While I don’t think you should focus on getting comments to help your search engine rankings and boost traffic, I do think it’s important to have an easy sharing system in place. Social sharing of your content will not only help you get more traffic, but also seems to play an increasingly important role in rankings. If you haven’t already, consider installing a social sharing plugin on your blog to easily allow your readers to tweet, like, and +1 your content.
But Damnit, I STILL Want More Blog Comments
Depending on what your goals are for your blog, you might still be interested in getting more blog comments (but realistically, if you’re trying to increase Web leads for your services or products, I think you’d rather have your customer call or fill out a contact form rather than leave a blog comment). But if you genuinely want more blog comments, make it easy for your readers to comment. For example, there are plugins available that allow readers to comment from social media accounts. Additionally, and this may surprise you, but turn off the spam filter. You know, the one where you have to translate an impossible-to-read series of letters and numbers to show you’re not a robot? Because if you really want people to comment, you shouldn’t make them jump through blurry-worded hoops to do it. Also allow commenters to be notified of followup comments via email; this encourages discussion.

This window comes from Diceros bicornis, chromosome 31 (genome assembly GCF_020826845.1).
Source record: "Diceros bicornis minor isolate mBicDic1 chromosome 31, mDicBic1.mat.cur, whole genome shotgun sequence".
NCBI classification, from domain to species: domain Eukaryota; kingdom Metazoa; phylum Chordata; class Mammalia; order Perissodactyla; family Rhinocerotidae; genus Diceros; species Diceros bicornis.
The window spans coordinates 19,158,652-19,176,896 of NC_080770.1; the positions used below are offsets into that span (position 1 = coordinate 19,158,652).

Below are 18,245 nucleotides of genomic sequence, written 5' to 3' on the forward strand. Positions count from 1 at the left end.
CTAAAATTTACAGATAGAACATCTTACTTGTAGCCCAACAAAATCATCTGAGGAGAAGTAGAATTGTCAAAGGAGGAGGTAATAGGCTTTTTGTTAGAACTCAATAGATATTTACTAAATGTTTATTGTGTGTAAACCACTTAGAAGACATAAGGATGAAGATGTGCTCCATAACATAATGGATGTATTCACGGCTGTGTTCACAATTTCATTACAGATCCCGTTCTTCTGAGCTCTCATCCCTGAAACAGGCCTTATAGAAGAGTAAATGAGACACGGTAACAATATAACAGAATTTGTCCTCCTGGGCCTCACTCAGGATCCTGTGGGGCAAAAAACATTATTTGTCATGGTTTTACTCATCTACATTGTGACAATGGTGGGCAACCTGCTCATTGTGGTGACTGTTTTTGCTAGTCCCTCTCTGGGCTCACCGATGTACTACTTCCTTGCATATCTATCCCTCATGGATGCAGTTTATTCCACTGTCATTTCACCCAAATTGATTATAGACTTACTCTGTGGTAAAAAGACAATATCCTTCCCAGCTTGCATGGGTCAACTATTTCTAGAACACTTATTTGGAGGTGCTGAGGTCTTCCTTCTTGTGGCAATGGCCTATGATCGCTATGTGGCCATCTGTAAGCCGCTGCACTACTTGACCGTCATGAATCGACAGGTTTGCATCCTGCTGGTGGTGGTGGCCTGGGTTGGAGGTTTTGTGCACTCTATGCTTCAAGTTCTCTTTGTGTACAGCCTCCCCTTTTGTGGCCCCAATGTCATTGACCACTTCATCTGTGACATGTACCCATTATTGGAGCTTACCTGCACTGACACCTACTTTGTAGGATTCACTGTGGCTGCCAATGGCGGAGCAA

And finally, make sure to write content that is worth commenting on. Tell your readers something they haven’t heard before. Piss them off even. My guess is that they’ll be more likely to comment if they disagree with you. And as always, if you need help with content marketing for your business, Blue Corona can help you. Hire us today and we’ll handle your blogging for you. And if you mention this blog post, I’ll write one for you for free (this originally said I’ll give you a free blog job, but I changed it because it sounded to close to…umm…nevermind). So contact us today or leave a comment below. Just kidding. You can’t leave a comment below.
About The Author: Lexie serves as Blue Corona's Content Marketing Manager. She's also the author of our soon-to-be famous, and someday to be written white paper, "Horse Hat SEO: Giddy-Up Your Google Rankings."